Egan thought that if she “couldn’t meet her objective,” she would just write a short piece, but she “began to feel a bigger story,” she says. “What we invent is so extraordinary. We dream literary creations, transform them into symbolic texts. To me that’s what fiction writing is.”

“Fiction” she continues, “is a collective dream life of the culture that makes it. It gives us what nothing else can. My job is to turn raw material into literature. I like to take characters from the natural world and stylize them, like Lulu, to turn the natural world into stylized storytelling.”

After Manhattan Beach, Egan worked exclusively on Candy House, handing in the manuscript in fall 2020. “I use a lot of readers,” she says. (Candy House is dedicated to her writing group.) “I don’t trust myself enough; I like the rigor of the feedback. It forces me to push to do the very best I can.”

Egan says she is surprised at how optimistic Candy House reads. “The fate of the characters from Good Squad—they didn’t turn out so bad. There’s a terror of where we are going, but I ended up writing a book that reminded me of how ingenious humans are. We can do it. Look how fast we came up with a Covid vaccine. Human beings can pull off a lot. The question is, will we?”

Scribner publisher Nan Graham, who became Egan’s editor with Manhattan Beach, concurs: “On top of imagining a frightening future, her characters have such love; between parents and children, brothers and sisters, spouses. It makes you feel equipped to face the future,” Graham says. “There’s a solace in this book. She humanizes the terror of the future so you can bear it. She’s dazzlingly intellectual in terms of imagination and she’s also empathic.”

Graham unabashedly calls Egan “a genius” and “a noble citizen of the literary world,” noting, “We often equate experimental with difficult, but this book is 100% accessible. Jenny pushes the forms of fiction, but ultimately she’s a storyteller.”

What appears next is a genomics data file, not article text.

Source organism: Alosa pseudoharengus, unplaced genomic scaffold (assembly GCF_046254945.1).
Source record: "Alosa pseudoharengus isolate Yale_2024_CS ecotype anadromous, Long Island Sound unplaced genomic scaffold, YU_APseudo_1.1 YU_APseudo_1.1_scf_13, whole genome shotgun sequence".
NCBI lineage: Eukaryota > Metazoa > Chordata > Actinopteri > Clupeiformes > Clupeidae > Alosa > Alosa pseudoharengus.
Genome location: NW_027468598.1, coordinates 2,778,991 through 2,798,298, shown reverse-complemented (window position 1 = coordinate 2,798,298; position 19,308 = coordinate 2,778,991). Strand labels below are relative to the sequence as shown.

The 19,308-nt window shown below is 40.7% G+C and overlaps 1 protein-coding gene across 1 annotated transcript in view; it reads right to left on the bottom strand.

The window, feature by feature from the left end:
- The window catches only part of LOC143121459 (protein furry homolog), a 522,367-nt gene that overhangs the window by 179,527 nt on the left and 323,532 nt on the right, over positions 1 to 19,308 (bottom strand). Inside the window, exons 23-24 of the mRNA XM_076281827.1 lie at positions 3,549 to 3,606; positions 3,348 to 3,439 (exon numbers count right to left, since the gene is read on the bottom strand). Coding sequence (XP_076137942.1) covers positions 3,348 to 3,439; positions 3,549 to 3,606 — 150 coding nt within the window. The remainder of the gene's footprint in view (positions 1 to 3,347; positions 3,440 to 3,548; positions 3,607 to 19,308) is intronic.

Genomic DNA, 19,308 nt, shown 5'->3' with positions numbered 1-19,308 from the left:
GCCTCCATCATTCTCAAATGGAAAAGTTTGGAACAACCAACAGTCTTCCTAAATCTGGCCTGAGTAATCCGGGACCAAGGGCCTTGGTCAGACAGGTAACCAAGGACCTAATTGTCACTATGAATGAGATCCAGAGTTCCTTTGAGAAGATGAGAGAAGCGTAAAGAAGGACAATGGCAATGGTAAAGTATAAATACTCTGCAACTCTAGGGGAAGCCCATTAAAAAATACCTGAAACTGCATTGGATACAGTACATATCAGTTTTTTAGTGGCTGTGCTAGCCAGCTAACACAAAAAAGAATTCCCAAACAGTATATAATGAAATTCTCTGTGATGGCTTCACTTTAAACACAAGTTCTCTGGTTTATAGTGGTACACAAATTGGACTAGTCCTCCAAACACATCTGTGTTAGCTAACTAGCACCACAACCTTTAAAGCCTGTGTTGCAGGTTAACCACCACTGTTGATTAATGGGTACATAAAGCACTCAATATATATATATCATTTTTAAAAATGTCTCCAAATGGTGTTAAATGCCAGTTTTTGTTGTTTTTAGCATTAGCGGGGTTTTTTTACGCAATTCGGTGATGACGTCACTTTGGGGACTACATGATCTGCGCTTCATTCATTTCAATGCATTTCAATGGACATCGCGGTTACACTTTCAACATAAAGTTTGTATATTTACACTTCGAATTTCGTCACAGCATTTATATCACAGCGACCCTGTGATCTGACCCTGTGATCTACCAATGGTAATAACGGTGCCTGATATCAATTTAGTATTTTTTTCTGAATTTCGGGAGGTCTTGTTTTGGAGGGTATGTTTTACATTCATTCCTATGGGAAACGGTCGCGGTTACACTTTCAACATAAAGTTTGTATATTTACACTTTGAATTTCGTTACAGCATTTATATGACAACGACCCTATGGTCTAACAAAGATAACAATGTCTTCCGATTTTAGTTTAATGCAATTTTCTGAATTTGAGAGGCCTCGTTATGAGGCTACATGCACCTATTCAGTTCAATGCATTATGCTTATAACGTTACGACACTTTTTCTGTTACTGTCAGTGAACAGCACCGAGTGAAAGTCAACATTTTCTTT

Graham has known Egan for more than 30 years. “We have very close friends in common,” she says, adding that when Egan and Siddhartha Mukherjee (The Emperor of All Maladies) both won Pulitzers in 2011, they were “twinned” at many award events. “They even had a joint party that spring,” Graham tells me. “There was a real bonding of the three of us.”

ICM Partners literary agent Amanda “Binky” Urban moved Egan to Scribner with Manhattan Beach in a 2012 two-book deal for North American rights. There was no auction. “We knew about this second book,” Graham says. “Jennifer called it a ‘sibling book’ to Goon Squad. Minor characters in Goon Squad moved center stage; main characters became peripheral.”

“She’s at the top of her game,” Graham says. “She believes in the intelligence of the reader. She challenges you, but engages you. And the book is funny—laugh out loud in places.”

Graham wraps up our conversation with a threat: “You’d better have me saying an intelligent quote about this book,” she says, adding, “Jenny is one of the three most important writers of our time.”

Who are the other two? I want to know. But Nan’s not telling.